Lexington Law leans heavily on text and image advertisements, with a combination of the two being their most prevalent ad type. 

Let’s take a look at some example ads that they have run. Let’s start with a look at a text advertisement that ran in late 2018 and early 2019. 

The copy is simple — “Get Help Repairing Bad Credit” — the ad also goes on to highlight that their process is legal, which is likely a concern among many credit repair customers that are just beginning their search. 

Here’s another text ad that the company ran. Again, we see them highlighting the fact that their service is legal and that their proven process can drive results. 

Here’s an example of an image ad that the company ran throughout 2018 and 2019.

This is an excellent ad example. It addresses a specific problem that their customers might have — being unable to buy a car due to poor credit. Their call to action invites users to “Learn More,” and drives them to a landing page where their information can be collected. 

This next example plays on the family dynamic benefits of credit repair. Showing a father and his young daughter, the ad subtly implies that customers can improve the lives of their children by improving their credit score and opening the door to more opportunities for their family. This is a great example of a text/image ad that the company often runs. 

Lexington Law also kept an active presence on Facebook ads. Here’s an example of an ad that the company ran, touting their offering as “a solution for better credit.”



365 Day Ad Spend: $40.7k is another sizable presence in credit repair industry advertising. They have a yearly ad spend of $40.7k.

Unlike Lexington Law, relies heavily on direct buy advertisements. They both use the Yahoo Gemini network for a sizable amount of their ad budget. does not invest nearly as much into Google, with less than $4k in yearly ad spend on the platform.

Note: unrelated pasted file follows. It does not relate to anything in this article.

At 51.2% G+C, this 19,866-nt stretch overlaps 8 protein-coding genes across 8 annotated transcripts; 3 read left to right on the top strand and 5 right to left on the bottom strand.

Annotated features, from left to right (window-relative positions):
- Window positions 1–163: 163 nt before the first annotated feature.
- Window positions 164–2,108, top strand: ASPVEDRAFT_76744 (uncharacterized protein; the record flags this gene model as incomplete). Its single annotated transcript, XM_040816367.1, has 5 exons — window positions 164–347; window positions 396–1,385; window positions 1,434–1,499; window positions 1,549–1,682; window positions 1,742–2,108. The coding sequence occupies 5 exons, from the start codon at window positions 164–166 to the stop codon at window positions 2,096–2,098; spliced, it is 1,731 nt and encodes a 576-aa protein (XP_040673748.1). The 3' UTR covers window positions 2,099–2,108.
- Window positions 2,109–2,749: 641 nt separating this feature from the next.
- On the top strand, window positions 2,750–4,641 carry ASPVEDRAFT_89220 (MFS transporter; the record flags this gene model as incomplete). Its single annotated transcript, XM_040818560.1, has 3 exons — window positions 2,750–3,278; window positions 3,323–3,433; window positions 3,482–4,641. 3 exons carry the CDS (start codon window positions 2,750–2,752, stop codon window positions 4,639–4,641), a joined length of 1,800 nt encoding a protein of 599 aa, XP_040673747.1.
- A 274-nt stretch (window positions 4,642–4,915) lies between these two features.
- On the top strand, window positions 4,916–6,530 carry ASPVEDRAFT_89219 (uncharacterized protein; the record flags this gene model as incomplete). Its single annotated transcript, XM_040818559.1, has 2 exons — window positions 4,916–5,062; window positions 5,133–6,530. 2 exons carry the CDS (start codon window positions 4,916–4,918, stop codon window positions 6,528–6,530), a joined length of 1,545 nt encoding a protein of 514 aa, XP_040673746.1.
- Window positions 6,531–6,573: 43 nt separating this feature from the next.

They relies more heavily on text and video than Lexington Law. Interestingly, their ads were almost even split among text, video, and text/image ads. 

Let’s look at some examples. 

Here’s an example of an image/text ad that the company ran in late 2018 and early 2019. The ad shows a young couple buying their first house. Like Lexington Law, we see a heavy focus on family-centric ads in’s advertising. 

Now let’s look at an example of a mobile text ad that the company ran in late 2018 and early 2019. The ad invites customers to “build a personal game plan.” The copy in the ad hints at a custom approach to each customer.

The company also ran a small number of Facebook advertisements. However, it was on Facebook that the company ran many of their video advertisements, including in the example below.

In this ad, the video invites customers to let “go to bat” for them and help them improve their credit score. The “Go To Bat” campaign was run throughout 2018 and 2019 and was primarily present on social ads.’s success might suggest that if you want to compete in the credit repair industry, you may want to look at direct buy advertisements rather than competing on the more competitive search terms.


#3 Key Credit Repair

365 Day Ad Spend: $69.7k

Key Credit Repair is another major player in the credit repair advertising. With a yearly ad spend of nearly $70k, they are smaller but still competitive with the larger operations. 

Key Credit repair differs from other companies on this list because they seem to lean heavily on Bing ads, where others tend to lean more on Yahoo. 

Their advertising budget is almost evenly split between Bing and Google. 

Most of the company’s advertisements are text ads, shown in search results. 32% of their ads are image ads. 

Here’s an example of a text ad that the company run. Notice how the ad headline highlights the fact that they are BBB A rated. In the ad text, they also advertise that customers pay nothing up front with no contracts, then calls users to action for a free consultation with the company. 

Here’s another ad that the company ran, offering credit repair for $99.95 per month. 

Here’s another ad that was part of the same campaign:


Key Credit Repair is positioning themselves as a low-priced option compared to their competitors. They lean heavily on text advertisements both in the search results and on Google’s publisher network. 

Replicating KeyCreditRepair’s success would be easier than the other companies on this list. Their heavy reliance on Bing Ads shows that competitors may want to look at channels other than Google to find CPCs that are affordable. 



365 Day Ad Spend: $216.9k

Financial Adviser is another big name in the industry. While they offer a wide range of services, their primary service is credit repair. 

Unlike other companies on this list, barely uses Google, Yahoo, or Bing to distribute their ads and instead rely on Revcontent: